“There are two kinds of people in this world that go around beardless—boys and women—and I am neither one.” -Greek aphorism
The idea to grow a beard is not such an arduous task-when you first have to shave at thirteen, can buy beer (and condoms to pass it off) with a week’s growth at sixteen, date a few upperclass intellectual hottees at the tender age of eighteen-it’s just as natural as putting on pants or eating cheese.
That is of course just the idea of growing a beard. The reality is another thing entirely. The difference between a few days’ growth (lazy), a few weeks (really lazy), and a few months (tying to break up with your girlfriend) is the difference between men and boys. The main reason why most men (or their associated women-folk) can’t get beyond Don Johnson’s three-day Miami Device is not the filthiness, crudeness, or eccentric disposition often associated with facial hair, epsecially on the west coast of the United States, but simply because facial hair- aka Sideburns, Chinstraps, Donegals, Garibaldis, Goatees, Juncos, Hollywoodians, Reeds, Royales, Impériales, Stubbles, Van Dykes, Verdis, Neckbeards or Neards (my favorite), Soul patches, Stashburns, Friendly Mutton Chops, French beards or Bulgans, i.e. what is known as the “Full downward flowing beard with either styled or integrated moustache”- is simple: it’s itchy as heck.
Cue winter 2005. Living in Fukuoka- the biggest prefecture of the south-western island Kyushu, as well as the original destination for the atomic bomb Fatman, somewhere between Hiroshima and Nagasaki, Japan- I was pretending to be an English teacher at a local high school for misanthropes when one day I received an invitation to join in Winter Beard.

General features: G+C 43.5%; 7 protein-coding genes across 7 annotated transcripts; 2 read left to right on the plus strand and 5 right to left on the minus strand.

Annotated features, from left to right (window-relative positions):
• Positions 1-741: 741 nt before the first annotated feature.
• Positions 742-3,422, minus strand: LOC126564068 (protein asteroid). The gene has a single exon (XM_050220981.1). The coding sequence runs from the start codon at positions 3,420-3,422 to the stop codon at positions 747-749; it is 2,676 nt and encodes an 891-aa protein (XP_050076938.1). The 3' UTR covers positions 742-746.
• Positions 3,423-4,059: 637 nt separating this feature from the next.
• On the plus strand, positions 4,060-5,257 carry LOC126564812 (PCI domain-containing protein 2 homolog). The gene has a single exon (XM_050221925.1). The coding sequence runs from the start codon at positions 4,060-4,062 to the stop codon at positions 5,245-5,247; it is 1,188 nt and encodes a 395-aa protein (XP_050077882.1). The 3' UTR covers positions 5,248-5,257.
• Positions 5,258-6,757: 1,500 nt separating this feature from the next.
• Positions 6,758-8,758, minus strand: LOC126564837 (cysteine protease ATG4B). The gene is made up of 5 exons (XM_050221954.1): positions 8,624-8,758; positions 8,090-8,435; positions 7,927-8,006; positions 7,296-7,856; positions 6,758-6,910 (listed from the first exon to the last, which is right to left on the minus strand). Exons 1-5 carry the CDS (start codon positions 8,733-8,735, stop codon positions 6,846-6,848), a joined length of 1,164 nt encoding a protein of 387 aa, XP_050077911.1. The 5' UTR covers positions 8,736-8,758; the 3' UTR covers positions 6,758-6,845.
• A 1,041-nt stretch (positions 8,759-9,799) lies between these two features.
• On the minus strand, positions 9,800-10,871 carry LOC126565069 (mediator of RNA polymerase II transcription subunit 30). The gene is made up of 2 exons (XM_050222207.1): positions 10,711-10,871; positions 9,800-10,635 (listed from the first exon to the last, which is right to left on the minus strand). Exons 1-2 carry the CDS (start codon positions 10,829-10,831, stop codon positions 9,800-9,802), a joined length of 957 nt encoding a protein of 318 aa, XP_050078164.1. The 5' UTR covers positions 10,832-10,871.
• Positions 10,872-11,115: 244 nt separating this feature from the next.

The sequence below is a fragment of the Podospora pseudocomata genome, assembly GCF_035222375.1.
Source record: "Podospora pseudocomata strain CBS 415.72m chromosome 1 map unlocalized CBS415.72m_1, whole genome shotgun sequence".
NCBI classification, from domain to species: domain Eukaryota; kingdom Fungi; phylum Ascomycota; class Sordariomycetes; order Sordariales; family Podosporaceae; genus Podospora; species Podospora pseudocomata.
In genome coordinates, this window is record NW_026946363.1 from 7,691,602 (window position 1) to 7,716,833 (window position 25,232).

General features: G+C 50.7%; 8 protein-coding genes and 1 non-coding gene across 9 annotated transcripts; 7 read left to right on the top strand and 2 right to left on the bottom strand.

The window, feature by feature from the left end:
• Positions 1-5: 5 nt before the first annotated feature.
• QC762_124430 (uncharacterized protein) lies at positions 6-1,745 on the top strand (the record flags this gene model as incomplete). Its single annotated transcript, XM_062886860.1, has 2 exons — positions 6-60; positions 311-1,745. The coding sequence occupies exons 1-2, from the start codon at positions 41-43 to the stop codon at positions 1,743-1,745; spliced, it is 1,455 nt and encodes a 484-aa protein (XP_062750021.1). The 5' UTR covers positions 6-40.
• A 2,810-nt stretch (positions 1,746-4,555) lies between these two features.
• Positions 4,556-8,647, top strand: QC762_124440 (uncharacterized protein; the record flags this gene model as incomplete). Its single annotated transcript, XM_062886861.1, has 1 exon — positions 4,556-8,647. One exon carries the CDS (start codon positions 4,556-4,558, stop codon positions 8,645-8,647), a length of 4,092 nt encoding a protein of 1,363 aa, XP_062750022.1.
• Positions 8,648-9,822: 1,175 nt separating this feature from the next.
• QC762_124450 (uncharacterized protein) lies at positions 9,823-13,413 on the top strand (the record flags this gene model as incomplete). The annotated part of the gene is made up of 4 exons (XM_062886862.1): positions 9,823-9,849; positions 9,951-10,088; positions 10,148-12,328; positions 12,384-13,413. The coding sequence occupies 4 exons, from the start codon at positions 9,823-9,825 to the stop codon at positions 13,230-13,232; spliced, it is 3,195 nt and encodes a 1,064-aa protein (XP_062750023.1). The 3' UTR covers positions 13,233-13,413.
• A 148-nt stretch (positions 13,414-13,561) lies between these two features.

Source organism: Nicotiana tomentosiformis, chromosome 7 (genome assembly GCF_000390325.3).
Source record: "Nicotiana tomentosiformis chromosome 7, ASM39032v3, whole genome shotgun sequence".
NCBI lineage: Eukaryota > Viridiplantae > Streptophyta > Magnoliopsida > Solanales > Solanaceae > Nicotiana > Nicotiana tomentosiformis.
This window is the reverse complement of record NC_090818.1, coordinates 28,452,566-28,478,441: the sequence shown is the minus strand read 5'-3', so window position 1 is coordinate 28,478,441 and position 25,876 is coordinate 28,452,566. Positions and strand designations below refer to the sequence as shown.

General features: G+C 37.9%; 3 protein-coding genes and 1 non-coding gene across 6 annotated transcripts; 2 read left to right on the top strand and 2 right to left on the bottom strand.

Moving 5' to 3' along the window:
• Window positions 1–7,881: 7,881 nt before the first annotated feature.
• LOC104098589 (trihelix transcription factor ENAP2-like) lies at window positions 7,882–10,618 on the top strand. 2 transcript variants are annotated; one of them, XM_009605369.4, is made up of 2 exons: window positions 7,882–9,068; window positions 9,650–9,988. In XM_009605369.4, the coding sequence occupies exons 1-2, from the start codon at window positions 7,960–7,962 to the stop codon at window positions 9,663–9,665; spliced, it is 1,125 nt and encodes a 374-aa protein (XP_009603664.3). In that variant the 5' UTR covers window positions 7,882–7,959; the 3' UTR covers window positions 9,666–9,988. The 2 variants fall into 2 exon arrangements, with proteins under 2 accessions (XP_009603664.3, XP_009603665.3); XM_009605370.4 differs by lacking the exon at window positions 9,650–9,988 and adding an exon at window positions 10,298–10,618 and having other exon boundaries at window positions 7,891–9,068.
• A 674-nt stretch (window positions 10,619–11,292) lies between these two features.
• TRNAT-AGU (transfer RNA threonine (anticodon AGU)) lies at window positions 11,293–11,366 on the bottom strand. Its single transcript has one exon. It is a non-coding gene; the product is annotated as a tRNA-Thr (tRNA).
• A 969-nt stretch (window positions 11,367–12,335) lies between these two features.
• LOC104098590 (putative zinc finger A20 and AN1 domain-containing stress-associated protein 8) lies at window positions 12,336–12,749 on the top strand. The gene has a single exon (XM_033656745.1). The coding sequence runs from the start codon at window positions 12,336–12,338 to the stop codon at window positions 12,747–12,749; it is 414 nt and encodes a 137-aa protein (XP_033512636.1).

Nine or so guys (and one dog), a camera, photoshop and a (sadly, now defunct) website: it sounded like something I could do with my eyes closed. I could grow a beard in my sleep. The conversation I had with myself soon thereafter went something like this:
Me: I am the one living in mountainous Japan, a place where it actually snows, as opposed to the moderate climes of southern California, I should have something to protect my face from the cold.
The Other Me: Your opponents are working in the entertainment industry, i.e., Hollywood. They have reputations to uphold. Their looks are their business cards.
Me: Hollywood? They’re animators, designers and work with video games. They sit in front of their computers most of the day. No one cares what they look like, especially their girlfriends. Most people expect them to look like a disheveled, straight George Michael…
The Other Me: They’re designers, digital masters, they trained in this. You, on the other hand, suck at photoshop.
Me: That may be so, but with my Gaelic blood I am facially haired like no other. Look, it almost connects to my chest hair…
Eventually finishing in second place (not for lack of length nor girth, but due to a lack of aforementioned mastery of machines) in the month-long competition (the dog did not finish last), my appetite for Friendly Mutton Chops had nonetheless been whet. And having become beard-dicted, I wore some variation of the Van Dyke on and off for the next five years. I was also single during most of this time.
When, in between facial hair revolutions, I did meet some sweet young lady who was willing to take a chance on me, it generally ended between the time they said, “I think you’d look good in a beard…” and the actual fact of it sprouting on my face. No big deal. So I learned to be alone with my man hair. After all, what do we remember from the bearded greats of history: Darwin, da Vinci, Socrates, and Zeus? Their women? Or attributes such as wisdom and knowledge, masculinity and high social status? Ok, Zeus, the olde-timey Olympian who knocked up half of humanity, is a bad example. Darwin was into animals. Socrates liked young men…maybe I’ve spoken too quickly. No, wait, da Vinci was a man of great creative and artistic ability, to say nothing of having a stately mane of flowing face growth that just oozed sexual virility. Am I wrong? I wonder if he had as much beard-ruff (beard dandruff) as I did…